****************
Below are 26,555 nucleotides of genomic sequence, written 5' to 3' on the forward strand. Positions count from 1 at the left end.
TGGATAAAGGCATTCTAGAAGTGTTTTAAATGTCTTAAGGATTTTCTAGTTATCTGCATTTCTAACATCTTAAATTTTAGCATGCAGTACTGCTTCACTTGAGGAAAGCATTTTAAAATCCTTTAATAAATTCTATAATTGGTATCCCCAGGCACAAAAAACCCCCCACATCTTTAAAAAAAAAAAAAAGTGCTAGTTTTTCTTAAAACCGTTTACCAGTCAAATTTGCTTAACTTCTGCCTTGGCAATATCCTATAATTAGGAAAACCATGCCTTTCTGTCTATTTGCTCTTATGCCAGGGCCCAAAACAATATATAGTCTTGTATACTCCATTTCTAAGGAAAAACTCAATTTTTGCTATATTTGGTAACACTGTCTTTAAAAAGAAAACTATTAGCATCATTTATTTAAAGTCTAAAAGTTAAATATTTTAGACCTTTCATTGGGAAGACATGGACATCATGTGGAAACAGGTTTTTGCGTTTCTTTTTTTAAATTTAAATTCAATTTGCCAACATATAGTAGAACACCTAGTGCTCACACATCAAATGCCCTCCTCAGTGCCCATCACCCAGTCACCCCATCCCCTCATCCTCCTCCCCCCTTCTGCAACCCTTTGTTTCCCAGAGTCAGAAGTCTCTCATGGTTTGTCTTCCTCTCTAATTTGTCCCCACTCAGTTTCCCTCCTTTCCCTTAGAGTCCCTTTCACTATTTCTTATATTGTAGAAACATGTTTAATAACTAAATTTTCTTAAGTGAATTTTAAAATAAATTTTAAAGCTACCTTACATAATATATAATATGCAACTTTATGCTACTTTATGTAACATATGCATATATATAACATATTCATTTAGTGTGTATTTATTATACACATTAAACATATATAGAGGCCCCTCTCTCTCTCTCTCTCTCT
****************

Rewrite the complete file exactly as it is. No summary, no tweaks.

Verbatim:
Below are 26,555 nucleotides of genomic sequence, written 5' to 3' on the forward strand. Positions count from 1 at the left end.
TGGATAAAGGCATTCTAGAAGTGTTTTAAATGTCTTAAGGATTTTCTAGTTATCTGCATTTCTAACATCTTAAATTTTAGCATGCAGTACTGCTTCACTTGAGGAAAGCATTTTAAAATCCTTTAATAAATTCTATAATTGGTATCCCCAGGCACAAAAAACCCCCCACATCTTTAAAAAAAAAAAAAAGTGCTAGTTTTTCTTAAAACCGTTTACCAGTCAAATTTGCTTAACTTCTGCCTTGGCAATATCCTATAATTAGGAAAACCATGCCTTTCTGTCTATTTGCTCTTATGCCAGGGCCCAAAACAATATATAGTCTTGTATACTCCATTTCTAAGGAAAAACTCAATTTTTGCTATATTTGGTAACACTGTCTTTAAAAAGAAAACTATTAGCATCATTTATTTAAAGTCTAAAAGTTAAATATTTTAGACCTTTCATTGGGAAGACATGGACATCATGTGGAAACAGGTTTTTGCGTTTCTTTTTTTAAATTTAAATTCAATTTGCCAACATATAGTAGAACACCTAGTGCTCACACATCAAATGCCCTCCTCAGTGCCCATCACCCAGTCACCCCATCCCCTCATCCTCCTCCCCCCTTCTGCAACCCTTTGTTTCCCAGAGTCAGAAGTCTCTCATGGTTTGTCTTCCTCTCTAATTTGTCCCCACTCAGTTTCCCTCCTTTCCCTTAGAGTCCCTTTCACTATTTCTTATATTGTAGAAACATGTTTAATAACTAAATTTTCTTAAGTGAATTTTAAAATAAATTTTAAAGCTACCTTACATAATATATAATATGCAACTTTATGCTACTTTATGTAACATATGCATATATATAACATATTCATTTAGTGTGTATTTATTATACACATTAAACATATATAGAGGCCCCTCTCTCTCTCTCTCTCTCT